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GRAS (Climate) Information and Remote Sensing Systems Satellite´s images Vegetation Monthly Monitoring (NDVI)
Vegetation Monthly Monitoring (NDVI)

The normalized difference vegetation index (IVDN or NDVI) is a variable which permits estimating the development of a vegetation based on the measurement, with remote sensors, of the radiation intensity of certain bands of the electromagnetic spectrum that it emits or reflects.

Considering the situation of hydric deficiency of some zones of the country, the Vegetation Index that shows the situation at the end of October and starting of November is annexed.

In the following table are the images with the MAXIMUM values of NDVI observed for each month (monthly NDVI), as well as the deviations of those values from the “normal” value for each month (monthly deviations). These are the results of the interpretation of the images produced from the information caught by the NOAA-AVHRR satellite through the INTA Clima y Agua Castelar Reception Station in Buenos Aires, Argentina.

Images with the MAXIMUM values of NDVI 

Evolution of MAXIMUM NDVI for the last months. Click here.

Evolution of the NDVI per month since year 1997. In the following table click on the month you are interested:


The NDVI values for a given month can be expressed in absolute values or in relative values compared to averages of hitoric series for that same month.

The NDVI uses channels 1 (VIS visible spectrum) and 2 (NIR near infrared) of the AVHRR sensor of the NOAA polar orbit satellites. Usually the live vegetation has low reflectance in the VIS spectrum and high reflectance in the NIR spectrum. When a vegetal cover in under stress, it trends absorve less solar radiation in the VIS increasing its reflectance and absorving more solar radiation in the NIR. In this way the difference between reflectance of channels 2 and 1: R2 – R1 (differential index) trends to decrease when the vegetal cover is affected by some stressing factor (water deficiency, diseases, pests, etc).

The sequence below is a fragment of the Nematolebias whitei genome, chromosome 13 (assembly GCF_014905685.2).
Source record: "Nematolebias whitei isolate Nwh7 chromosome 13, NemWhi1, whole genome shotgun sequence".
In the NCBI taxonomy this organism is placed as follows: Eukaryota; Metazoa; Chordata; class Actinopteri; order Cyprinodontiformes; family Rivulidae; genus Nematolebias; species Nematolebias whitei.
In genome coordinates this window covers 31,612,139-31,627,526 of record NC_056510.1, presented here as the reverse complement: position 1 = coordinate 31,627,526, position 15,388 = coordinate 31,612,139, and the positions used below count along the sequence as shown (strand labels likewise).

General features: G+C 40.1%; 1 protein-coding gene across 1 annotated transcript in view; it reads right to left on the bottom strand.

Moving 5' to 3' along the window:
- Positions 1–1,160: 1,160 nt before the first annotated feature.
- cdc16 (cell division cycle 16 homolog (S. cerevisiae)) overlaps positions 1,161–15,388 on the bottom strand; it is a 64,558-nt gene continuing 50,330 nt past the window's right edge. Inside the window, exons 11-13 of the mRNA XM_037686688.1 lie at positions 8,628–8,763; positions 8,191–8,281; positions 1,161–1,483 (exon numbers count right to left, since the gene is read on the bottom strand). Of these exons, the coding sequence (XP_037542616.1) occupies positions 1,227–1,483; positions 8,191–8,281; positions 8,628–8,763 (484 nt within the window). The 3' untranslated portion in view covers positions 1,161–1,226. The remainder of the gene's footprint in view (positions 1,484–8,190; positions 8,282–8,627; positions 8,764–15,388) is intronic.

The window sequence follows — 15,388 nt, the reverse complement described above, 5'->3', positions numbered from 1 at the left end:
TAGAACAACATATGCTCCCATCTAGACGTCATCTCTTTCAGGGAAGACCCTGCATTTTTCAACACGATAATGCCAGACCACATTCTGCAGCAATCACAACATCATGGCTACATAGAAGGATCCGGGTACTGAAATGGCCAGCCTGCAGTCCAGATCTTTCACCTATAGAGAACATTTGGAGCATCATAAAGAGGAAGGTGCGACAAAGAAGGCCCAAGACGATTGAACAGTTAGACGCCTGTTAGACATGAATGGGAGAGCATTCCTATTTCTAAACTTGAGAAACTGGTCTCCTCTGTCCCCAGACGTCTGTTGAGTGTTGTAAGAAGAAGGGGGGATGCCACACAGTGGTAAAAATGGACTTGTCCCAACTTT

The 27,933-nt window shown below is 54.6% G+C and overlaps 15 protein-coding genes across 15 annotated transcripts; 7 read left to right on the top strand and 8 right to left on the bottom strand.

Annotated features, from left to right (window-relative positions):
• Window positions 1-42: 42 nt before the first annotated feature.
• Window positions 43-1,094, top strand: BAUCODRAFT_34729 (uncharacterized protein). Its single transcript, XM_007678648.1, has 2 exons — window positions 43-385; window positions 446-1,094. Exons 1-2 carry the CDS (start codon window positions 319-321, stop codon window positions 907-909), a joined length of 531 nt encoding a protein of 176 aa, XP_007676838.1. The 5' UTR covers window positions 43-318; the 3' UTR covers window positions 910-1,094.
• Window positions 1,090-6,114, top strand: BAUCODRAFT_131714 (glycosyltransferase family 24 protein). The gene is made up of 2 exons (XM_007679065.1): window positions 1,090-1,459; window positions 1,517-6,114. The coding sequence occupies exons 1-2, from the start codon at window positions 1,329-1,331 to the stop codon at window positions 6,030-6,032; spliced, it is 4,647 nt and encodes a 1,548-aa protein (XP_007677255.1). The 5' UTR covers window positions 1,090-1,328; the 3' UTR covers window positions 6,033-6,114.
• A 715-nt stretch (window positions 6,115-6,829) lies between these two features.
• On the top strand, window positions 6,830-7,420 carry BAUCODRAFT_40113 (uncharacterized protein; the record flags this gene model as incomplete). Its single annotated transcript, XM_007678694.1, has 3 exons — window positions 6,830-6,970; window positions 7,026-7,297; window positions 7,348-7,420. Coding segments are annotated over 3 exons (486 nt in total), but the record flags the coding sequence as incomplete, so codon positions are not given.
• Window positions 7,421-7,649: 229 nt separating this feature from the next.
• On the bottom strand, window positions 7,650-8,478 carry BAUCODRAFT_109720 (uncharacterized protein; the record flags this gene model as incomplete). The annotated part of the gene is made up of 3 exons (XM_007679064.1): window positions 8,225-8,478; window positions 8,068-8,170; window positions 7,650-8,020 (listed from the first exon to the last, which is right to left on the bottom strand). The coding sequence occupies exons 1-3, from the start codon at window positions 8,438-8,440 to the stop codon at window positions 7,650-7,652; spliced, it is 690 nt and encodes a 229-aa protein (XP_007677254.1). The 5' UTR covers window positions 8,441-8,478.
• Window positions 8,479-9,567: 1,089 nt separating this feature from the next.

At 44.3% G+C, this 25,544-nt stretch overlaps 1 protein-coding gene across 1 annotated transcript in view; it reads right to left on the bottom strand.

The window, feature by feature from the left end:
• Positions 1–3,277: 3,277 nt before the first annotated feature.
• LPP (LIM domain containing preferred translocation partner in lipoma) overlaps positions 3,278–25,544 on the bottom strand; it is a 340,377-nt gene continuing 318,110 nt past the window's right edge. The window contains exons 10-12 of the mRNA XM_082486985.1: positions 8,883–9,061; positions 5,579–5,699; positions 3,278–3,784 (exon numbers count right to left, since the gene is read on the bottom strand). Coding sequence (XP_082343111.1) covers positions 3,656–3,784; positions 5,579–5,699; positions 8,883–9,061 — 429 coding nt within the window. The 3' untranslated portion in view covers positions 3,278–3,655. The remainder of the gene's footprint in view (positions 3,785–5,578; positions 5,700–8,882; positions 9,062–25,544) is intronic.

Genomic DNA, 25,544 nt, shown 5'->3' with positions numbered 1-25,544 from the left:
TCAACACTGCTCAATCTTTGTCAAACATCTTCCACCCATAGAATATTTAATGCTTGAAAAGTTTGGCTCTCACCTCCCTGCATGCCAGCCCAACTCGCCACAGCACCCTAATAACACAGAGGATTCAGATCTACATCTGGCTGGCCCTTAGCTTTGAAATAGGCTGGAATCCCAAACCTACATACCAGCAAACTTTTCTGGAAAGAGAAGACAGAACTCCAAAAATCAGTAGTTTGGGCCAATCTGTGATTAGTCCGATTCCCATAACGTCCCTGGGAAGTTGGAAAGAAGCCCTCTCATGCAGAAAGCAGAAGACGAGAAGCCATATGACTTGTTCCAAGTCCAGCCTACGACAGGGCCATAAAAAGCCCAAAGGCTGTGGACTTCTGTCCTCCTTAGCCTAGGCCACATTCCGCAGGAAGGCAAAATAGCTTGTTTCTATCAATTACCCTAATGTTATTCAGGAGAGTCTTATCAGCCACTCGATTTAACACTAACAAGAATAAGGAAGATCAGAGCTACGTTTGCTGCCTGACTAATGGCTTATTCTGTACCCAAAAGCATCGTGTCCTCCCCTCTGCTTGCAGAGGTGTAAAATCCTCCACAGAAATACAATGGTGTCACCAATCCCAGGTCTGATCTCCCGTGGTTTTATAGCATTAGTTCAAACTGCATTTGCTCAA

The normalized differential index is defined as : NDVI= (R2-R1)/(R2+R1) The values of NDVI range between -1 and 1. The index permits to identifying the presence of green vegetation on the surface and characterizing its spatial distribution as well as the evolution of its condition throughout time. This is determined mainly by the climatic conditions. The interpretation of the index should consider the fenological cycles and the annual developments to distinguish the natural oscilations of the vegetation from the changes in spatial distribution due to other factors.

·         Water has R1>R2 reflectance, so it has negative NDVI values.

·         Clouds have similar values for R1 and R2, so the NDVI is around 0.

·         Bare soil or with scarce vegetation has positive values but no too high.

·         Dense vegetation, humid and well developed has larger NDVI values.

The pixels of the AVHRR NOAA system have an approximate size of 1,1 x 1,1 km. However, for the calculation of the “normal NDVI” for each month a historical series of lower resolution (8 x 8 km approximately) is available. This is the reason why the NDVI maps have 1 x 1 resolution, while the monthly deviations maps are re-scaled at an 8 x 8 km resolution. The atmosphere, specially the clouds, influence on the R1 and R2 signals, tending to diminish the NDVI real value. This is why the monthly NDVI data correspond to the maximum value registered during the month for each pixel at the maximum value registered during the month for each pixel, in order to guarantee the lower incidence of clouds in the value of the index.